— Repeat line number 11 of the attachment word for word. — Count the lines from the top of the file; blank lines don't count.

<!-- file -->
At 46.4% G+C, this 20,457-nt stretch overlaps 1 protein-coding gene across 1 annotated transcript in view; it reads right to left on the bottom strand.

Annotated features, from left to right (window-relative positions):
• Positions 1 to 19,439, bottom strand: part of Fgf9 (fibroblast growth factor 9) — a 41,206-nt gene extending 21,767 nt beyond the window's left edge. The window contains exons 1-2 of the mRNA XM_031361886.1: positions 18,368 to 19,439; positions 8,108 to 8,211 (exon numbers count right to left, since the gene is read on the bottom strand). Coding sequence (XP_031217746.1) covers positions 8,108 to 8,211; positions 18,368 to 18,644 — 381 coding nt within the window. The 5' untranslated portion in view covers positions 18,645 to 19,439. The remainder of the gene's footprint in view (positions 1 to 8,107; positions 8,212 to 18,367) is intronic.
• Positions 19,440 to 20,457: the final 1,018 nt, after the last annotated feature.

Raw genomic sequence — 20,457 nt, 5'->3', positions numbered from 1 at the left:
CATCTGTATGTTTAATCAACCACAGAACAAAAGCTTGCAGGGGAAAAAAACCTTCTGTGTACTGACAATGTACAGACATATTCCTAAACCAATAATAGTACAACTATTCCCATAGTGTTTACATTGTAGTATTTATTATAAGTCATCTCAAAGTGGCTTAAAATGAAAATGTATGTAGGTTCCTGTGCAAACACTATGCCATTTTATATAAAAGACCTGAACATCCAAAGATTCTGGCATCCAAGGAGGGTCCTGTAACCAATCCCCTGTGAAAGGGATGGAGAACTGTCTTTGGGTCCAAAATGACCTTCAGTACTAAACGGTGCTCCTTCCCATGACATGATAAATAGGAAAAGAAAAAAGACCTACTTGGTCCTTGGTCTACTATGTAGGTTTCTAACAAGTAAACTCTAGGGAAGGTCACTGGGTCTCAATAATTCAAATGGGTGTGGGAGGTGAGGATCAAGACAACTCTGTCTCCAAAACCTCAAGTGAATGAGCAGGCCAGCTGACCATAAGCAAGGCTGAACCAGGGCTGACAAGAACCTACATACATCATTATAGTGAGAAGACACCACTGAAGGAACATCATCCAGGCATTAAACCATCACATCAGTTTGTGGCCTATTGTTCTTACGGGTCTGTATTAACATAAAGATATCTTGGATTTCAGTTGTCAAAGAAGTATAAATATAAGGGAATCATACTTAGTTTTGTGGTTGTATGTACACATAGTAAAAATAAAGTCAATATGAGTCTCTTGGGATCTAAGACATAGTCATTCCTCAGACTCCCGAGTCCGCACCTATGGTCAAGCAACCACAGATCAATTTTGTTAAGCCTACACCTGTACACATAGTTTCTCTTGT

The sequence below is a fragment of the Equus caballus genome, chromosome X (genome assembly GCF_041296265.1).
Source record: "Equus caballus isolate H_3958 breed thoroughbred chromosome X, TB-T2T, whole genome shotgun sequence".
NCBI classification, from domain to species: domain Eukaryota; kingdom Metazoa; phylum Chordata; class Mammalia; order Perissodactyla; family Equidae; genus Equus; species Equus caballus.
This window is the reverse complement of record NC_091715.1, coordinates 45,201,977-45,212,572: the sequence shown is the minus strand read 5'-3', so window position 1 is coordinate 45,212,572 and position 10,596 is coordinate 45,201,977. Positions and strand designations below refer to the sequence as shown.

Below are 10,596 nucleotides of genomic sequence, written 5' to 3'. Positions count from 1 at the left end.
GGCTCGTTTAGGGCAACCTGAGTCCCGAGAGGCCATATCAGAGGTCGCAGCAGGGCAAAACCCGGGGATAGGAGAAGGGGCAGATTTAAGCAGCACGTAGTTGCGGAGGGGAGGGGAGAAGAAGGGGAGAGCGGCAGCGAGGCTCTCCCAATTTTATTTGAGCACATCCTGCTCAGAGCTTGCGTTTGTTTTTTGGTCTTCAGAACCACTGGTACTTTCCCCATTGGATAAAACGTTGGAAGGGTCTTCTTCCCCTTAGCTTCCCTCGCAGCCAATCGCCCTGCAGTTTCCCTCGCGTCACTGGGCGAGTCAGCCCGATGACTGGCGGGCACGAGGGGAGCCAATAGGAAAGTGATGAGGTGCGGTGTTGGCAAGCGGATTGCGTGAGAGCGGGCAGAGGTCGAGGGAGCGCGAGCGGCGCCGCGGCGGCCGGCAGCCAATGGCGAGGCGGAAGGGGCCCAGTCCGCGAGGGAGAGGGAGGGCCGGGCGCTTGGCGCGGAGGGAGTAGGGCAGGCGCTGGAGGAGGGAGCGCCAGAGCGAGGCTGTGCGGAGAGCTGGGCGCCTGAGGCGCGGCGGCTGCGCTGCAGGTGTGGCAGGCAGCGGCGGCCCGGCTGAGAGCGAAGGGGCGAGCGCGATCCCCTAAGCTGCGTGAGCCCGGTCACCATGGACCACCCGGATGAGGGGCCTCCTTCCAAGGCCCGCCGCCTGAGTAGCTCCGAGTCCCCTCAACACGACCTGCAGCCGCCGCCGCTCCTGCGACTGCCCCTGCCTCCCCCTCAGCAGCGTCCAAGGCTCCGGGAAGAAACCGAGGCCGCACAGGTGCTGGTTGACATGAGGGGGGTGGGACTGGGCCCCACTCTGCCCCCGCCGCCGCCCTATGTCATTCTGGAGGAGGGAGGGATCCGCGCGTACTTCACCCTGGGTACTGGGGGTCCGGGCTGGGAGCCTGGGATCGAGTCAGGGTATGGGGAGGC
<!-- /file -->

Below are 10,596 nucleotides of genomic sequence, written 5' to 3'. Positions count from 1 at the left end.